Online fraud costs the airline industry $1.4 billion a year. Although it is still a huge number, airlines have been fighting back and making some headway. A survey conducted by CyberSource Corp., a unit of Visa, Inc., showed that online fraud for airlines dropped 31% between early 2009 and 2011.
How the Fraud Occurs
In a typical scam, the fraudster will entice an unsuspecting consumer to purchase a deeply-discounted ticket online. He will then use an illegally-obtained credit card number and other personal information to book a full-price ticket in that consumer’s name. The scam artist delivers the ticket to the customer and receives a cash payment in return for his “work.”
The fraud protection techniques that airlines are employing are helping to reduce the problem but more needs to be done.
How Airlines Fight the Fraud
One of the primary tools aiding the airlines in stopping the online fraud is the use of online fraud detection tools such as automated screening. In addition to screening, airlines are also rejecting transactions that are suspicious.
Experience, or how long the airlines have been selling tickets online, also seems to play a role in the airline’s ability to fight fraud. According to the CyberSource survey, those airlines that have been selling tickets online for less than three years have higher fraud loss rates than those that have been allowing online ticket booking for over three years. The less experienced airlines also have higher manual review rates and rejection rates than the more experienced airlines.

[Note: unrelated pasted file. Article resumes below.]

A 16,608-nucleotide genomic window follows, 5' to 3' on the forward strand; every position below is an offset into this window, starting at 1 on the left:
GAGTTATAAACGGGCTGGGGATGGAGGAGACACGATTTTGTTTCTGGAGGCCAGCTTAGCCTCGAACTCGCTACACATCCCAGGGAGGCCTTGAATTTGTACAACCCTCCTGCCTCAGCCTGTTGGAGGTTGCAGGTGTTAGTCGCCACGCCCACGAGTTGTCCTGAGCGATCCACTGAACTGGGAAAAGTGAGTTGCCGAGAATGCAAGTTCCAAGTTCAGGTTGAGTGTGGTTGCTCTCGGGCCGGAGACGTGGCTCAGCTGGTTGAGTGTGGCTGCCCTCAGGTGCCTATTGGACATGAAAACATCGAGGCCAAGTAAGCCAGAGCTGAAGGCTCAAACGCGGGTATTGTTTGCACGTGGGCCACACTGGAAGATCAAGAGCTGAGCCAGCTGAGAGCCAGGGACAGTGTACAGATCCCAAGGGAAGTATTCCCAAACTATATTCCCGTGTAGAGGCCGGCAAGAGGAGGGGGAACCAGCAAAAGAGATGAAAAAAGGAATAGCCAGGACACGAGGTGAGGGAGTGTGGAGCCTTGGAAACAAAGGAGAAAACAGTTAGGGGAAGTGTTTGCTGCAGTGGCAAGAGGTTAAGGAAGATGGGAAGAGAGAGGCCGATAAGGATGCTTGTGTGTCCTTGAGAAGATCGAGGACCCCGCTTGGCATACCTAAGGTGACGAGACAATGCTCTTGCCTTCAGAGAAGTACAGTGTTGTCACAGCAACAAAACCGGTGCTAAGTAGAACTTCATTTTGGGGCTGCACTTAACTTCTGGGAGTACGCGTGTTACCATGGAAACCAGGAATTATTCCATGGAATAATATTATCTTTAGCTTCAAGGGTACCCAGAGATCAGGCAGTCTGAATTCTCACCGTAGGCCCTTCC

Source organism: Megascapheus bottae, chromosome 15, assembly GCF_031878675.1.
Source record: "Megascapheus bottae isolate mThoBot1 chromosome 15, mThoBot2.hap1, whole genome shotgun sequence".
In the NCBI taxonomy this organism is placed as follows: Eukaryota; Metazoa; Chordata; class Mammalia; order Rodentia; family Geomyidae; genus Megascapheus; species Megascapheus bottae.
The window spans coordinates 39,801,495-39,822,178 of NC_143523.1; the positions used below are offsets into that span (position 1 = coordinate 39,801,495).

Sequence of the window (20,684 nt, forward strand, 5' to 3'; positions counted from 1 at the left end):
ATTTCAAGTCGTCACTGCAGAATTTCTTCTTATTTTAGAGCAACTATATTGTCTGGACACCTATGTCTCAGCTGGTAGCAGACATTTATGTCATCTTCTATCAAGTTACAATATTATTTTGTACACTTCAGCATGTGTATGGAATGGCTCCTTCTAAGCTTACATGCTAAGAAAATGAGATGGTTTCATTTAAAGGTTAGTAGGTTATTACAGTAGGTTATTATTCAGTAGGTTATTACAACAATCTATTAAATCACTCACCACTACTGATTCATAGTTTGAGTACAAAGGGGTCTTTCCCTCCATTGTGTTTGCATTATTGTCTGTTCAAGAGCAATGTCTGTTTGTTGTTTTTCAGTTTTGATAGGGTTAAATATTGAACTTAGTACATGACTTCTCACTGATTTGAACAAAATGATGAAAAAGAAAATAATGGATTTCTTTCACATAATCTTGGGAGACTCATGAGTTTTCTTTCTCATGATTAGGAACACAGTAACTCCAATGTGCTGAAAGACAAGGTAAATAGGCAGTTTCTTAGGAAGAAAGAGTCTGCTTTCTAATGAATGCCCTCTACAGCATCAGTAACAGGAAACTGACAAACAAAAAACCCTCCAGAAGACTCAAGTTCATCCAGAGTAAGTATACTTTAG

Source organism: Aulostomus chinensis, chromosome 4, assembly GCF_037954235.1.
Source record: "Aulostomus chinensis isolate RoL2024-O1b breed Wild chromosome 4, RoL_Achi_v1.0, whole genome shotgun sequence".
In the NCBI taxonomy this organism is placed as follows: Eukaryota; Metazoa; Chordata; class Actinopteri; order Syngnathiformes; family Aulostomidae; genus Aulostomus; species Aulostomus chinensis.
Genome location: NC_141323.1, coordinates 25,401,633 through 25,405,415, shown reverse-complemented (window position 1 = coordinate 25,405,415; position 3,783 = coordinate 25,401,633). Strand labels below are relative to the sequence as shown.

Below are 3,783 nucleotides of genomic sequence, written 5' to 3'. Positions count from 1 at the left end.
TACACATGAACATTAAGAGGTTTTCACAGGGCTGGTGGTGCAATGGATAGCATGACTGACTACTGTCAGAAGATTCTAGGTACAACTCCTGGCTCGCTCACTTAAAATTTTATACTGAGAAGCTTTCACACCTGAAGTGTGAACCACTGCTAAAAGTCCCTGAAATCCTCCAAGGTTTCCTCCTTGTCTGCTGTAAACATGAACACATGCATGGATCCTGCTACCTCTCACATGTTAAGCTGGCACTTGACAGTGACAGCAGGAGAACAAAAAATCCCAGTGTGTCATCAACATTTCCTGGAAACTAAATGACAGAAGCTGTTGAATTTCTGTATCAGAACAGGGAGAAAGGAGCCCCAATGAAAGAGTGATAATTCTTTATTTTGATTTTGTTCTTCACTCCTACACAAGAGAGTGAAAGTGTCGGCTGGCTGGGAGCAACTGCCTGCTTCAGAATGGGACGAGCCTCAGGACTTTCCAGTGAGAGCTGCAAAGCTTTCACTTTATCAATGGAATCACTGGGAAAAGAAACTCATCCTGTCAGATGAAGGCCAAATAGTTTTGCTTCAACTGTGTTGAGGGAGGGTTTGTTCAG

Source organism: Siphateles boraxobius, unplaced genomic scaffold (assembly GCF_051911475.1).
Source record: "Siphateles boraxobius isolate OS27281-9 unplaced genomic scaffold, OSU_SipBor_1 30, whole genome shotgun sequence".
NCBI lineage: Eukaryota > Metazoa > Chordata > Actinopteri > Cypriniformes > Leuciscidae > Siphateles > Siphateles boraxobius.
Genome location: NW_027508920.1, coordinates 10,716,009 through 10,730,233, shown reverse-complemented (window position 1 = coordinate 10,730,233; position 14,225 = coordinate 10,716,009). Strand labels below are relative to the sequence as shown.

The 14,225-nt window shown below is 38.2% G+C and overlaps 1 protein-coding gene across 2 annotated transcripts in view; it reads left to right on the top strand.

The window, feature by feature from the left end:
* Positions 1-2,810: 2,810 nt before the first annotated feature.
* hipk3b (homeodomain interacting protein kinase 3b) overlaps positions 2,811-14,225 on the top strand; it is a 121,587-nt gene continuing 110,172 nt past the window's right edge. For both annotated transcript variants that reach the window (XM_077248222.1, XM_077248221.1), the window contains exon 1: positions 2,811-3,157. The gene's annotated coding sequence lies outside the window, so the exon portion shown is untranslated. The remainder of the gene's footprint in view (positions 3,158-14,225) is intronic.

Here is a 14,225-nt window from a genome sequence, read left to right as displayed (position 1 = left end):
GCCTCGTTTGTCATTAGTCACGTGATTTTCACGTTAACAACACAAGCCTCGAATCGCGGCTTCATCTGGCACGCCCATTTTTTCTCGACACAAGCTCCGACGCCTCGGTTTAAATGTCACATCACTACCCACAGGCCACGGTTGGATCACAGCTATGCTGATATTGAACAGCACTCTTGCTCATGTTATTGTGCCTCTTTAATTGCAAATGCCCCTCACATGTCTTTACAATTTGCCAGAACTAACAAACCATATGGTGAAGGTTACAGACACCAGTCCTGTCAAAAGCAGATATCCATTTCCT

Airlines that have been offering online booking for over 10 years only have a 15% manual review rate on its online bookings. Airlines that have been allowing online booking for three years or less have a 53% manual review rate.
The CyberSource survey wasconducted between November 2010 and January 2011 and reflected the results of airline carriers with $62 billion in online sales, or around 40% of all online carrier revenue.